The United States is once again seeing a rise in Covid-19 cases. The vaccination campaign under the Biden administration has picked up significant speed, but so has circulation of variants of concern.

The B117 variant, discovered in the United Kingdom, is now circulating widely in the United States. It is thought to be more transmissible, and emerging evidence suggests it may be more fatal.

A variant detected in South Africa, B1351, blunted the efficacy of Johnson & Johnson’s vaccine there. And a third variant, identified in Brazil and known as P1, could reinfect people who previously were immune to the coronavirus.

All this comes at a time when many Americans assumed the nation would move in the direction of a new “normal”, thanks to incredible achievements in vaccine technology.

So what do these competing ideas mean as the vaccine rollout battles the spread of the variants?

Dueling trends are causing uncertainty.

Cases and hospitalizations have increased in the last week, with especially pronounced rises in Florida, Michigan, New Jersey, New York and Pennsylvania that experts attribute to the B117 variant. Nationally, cases have increased 10% from the previous seven days.

“We have so much to look forward to,” said the US Centers for Disease Control and Prevention (CDC) director, Dr Rochelle Walensky, in a Covid taskforce briefing this week. “But right now I’m scared.” In an off-script moment, Walensky said infections, hospitalizations and deaths, which are a lagging indicator, gave her a sense of “impending doom”.

But the uptick in variants of concern are only part of the picture. People are also showing an increased willingness to abandon masks, stop social distancing and begin to travel.

“I don’t think the sky is falling, but what I am concerned about is the rise in mobility and decline in mask-wearing,” said Professor Ali Mokdad, chief strategy officer for population health and a Covid-19 forecaster at the Institute for Health Metrics and Evaluation at the University of Washington. “These are the two indicators we need to keep an eye on”.

Models from Mokdad’s university predict a slight bump in cases, followed by an ongoing decline. That decline will be aided by mild weather, the vaccination campaign and outdoor activities.

Why are forecasters disagreeing now?

One-sixth of the US population is now fully vaccinated and 28.9% have had at least one dose. This week, new studies showed vaccines remained 90% effective in real life, and held out the promise of very effective vaccines for older children.

But this is still too low a rate to put the brakes on viral spread, and human behavior remains a wild card.

Unlike other moments in the pandemic, there are signs people have faith the pandemic is improving, even though cases remain very high. Democratic and Republican governors are lifting mask mandates, allowing more indoor dining and lifting restrictions on sports stadiums and entertainment venues. People also appear more willing to travel and are booking plane and cruise tickets for the near future.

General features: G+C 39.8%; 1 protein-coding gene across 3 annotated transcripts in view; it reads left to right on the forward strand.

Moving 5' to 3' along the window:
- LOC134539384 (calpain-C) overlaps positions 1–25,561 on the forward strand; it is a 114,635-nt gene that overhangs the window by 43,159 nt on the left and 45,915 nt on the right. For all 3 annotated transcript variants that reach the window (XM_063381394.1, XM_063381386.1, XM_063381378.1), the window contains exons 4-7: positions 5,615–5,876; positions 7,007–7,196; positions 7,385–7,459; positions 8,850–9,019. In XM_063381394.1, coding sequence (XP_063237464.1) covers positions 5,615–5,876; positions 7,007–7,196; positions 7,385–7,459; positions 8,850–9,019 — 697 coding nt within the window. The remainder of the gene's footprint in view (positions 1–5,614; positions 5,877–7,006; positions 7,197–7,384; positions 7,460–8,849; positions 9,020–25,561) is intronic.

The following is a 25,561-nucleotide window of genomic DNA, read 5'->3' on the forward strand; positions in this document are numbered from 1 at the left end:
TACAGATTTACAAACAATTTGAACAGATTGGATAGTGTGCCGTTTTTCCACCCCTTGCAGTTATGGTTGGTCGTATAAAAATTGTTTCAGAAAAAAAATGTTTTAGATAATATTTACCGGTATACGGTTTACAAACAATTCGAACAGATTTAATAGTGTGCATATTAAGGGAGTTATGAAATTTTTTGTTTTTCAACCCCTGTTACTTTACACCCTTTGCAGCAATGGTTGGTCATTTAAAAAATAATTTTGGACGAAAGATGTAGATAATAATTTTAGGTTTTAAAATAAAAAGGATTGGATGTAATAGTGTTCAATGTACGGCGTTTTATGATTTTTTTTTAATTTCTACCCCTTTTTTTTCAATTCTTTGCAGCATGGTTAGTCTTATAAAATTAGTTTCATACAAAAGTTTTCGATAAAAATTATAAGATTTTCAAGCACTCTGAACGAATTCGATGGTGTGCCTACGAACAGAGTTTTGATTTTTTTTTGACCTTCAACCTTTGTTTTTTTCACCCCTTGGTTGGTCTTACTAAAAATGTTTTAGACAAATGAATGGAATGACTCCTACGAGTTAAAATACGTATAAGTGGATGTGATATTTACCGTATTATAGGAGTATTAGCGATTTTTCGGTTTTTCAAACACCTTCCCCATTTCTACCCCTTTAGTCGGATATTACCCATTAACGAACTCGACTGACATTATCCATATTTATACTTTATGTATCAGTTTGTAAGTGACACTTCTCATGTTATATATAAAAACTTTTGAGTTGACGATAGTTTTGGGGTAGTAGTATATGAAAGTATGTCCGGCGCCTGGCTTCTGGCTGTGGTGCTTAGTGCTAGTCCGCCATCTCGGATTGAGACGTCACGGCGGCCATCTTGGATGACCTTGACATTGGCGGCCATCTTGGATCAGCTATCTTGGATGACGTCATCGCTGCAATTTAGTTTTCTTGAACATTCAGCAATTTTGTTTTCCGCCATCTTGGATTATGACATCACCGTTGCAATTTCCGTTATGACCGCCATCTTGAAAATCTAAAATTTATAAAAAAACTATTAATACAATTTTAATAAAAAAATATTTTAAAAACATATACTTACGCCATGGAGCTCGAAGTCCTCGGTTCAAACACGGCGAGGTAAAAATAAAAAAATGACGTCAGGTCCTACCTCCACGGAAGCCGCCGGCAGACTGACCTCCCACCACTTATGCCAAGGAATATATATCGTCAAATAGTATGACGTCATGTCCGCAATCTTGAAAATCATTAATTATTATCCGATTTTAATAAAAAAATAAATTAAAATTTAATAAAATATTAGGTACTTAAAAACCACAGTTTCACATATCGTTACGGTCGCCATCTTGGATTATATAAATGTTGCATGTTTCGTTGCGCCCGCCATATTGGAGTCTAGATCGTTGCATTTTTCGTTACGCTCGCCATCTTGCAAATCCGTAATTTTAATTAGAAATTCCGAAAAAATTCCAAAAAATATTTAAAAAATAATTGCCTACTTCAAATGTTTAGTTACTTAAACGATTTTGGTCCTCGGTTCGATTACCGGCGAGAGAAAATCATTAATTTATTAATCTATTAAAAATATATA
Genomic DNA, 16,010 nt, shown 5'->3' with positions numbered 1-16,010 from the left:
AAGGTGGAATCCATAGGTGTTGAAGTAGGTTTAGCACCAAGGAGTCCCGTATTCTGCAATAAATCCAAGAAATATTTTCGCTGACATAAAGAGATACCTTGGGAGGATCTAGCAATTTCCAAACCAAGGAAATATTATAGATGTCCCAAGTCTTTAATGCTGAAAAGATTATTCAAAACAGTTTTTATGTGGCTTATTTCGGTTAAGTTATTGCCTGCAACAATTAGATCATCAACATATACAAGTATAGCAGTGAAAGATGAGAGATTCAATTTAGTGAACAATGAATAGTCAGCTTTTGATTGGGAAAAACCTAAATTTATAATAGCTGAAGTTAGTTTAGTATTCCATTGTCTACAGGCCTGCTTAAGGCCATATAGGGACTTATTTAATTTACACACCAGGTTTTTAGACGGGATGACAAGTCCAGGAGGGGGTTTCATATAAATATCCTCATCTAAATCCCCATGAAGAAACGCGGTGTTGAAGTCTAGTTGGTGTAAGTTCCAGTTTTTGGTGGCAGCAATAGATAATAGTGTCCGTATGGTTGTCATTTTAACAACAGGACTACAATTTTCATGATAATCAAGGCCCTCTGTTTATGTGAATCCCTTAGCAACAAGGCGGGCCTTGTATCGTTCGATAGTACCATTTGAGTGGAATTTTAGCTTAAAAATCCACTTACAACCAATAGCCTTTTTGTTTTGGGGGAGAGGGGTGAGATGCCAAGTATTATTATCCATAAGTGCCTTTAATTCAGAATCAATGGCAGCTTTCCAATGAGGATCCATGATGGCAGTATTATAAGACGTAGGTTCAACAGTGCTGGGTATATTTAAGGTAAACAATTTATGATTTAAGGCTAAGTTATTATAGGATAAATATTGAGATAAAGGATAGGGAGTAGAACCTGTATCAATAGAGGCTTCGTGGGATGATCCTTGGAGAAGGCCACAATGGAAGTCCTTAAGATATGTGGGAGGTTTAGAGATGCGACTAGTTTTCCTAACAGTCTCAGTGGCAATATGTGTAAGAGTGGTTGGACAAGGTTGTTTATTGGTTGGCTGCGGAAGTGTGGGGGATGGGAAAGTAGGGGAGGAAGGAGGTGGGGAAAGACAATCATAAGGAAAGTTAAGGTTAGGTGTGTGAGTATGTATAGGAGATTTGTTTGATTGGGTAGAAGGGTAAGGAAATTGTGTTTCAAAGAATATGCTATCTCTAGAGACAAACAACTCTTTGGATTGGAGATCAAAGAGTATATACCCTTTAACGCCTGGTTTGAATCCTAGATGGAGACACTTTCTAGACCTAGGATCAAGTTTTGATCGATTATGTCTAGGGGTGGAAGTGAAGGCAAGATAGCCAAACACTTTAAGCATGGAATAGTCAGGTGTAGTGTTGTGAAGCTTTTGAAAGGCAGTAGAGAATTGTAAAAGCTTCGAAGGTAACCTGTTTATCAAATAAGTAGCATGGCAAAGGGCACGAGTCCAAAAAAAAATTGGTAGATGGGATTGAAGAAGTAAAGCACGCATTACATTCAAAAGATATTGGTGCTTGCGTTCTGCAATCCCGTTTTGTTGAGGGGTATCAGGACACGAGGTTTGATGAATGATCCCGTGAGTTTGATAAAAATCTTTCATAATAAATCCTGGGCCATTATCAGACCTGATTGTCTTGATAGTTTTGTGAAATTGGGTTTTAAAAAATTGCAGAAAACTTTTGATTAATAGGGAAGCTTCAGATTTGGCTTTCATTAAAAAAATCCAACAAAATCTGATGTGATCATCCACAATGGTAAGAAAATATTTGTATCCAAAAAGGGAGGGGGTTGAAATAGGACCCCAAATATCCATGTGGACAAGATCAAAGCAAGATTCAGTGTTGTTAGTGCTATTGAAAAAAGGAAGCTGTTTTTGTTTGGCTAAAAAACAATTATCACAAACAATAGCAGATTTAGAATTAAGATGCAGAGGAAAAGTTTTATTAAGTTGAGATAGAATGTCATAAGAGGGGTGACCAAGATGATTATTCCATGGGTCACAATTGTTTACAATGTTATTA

That has resulted in dramatic variation in viral spread forecasts in coming weeks. Some predict a decrease and others an increase. The uncertainty of the moment is visible in an ensemble forecast of cases collected by the US Centers for Disease Control and Prevention (CDC).

The Biden administration has asked people to continue social distancing and mask-wearing, and encouraged health leaders to widen vaccine eligibility criteria. But ultimately, with a federalized public health system, states are in charge of their response.

“I don’t see us, quite honestly, in the summer [having] a wave as big as we had before, or as big as the last summer, simply because vaccines are being rolled out as fast as we can,” said Mokdad. However, that is “conditional” on no new variants “showing up and making the vaccine less effective”.

Could more variants of concern emerge?

In short: yes. Vaccines are a static solution to a moving target – an evolving virus. Existing and future virus mutations hold the potential to blunt vaccine efficacy. They are one reason many experts believe booster shots for Covid-19 may be necessary in the future.

Further, Mokdad believes the US will need to be more vigilant about Covid-19 outbreaks next winter, when fewer people will be able to pursue activities outdoors, and some people continue to hesitate about taking a vaccine.

And a partially vaccinated population puts pressure on the virus to evolve to find more hosts. Already, the National Institute of Allergy and Infectious Diseases (Niaid) is studying a B1351 variant vaccine with Moderna.

This sounds very scary.

There are also hopeful signs. The pace of vaccination is rapid. More and more US adults are getting vaccinated. But challenges will emerge as the US vaccine shortage becomes a glut.

Millions of Americans still lack the computer access or transportation necessary to obtain a vaccine. Children younger than 16 represent roughly one quarter of the population, but are not yet eligible for vaccines. And certain populations are especially hesitant to be vaccinated, such as white Republican men.

Will the public continue to get vaccinated? Will people abandon social distancing? Will travel increase? All these unknown elements of how people will act make it incredibly difficult to predict where the pandemic is headed right now.

What is certain is it is too early for the Americans to let their guard down.

This content first appear on the guardian

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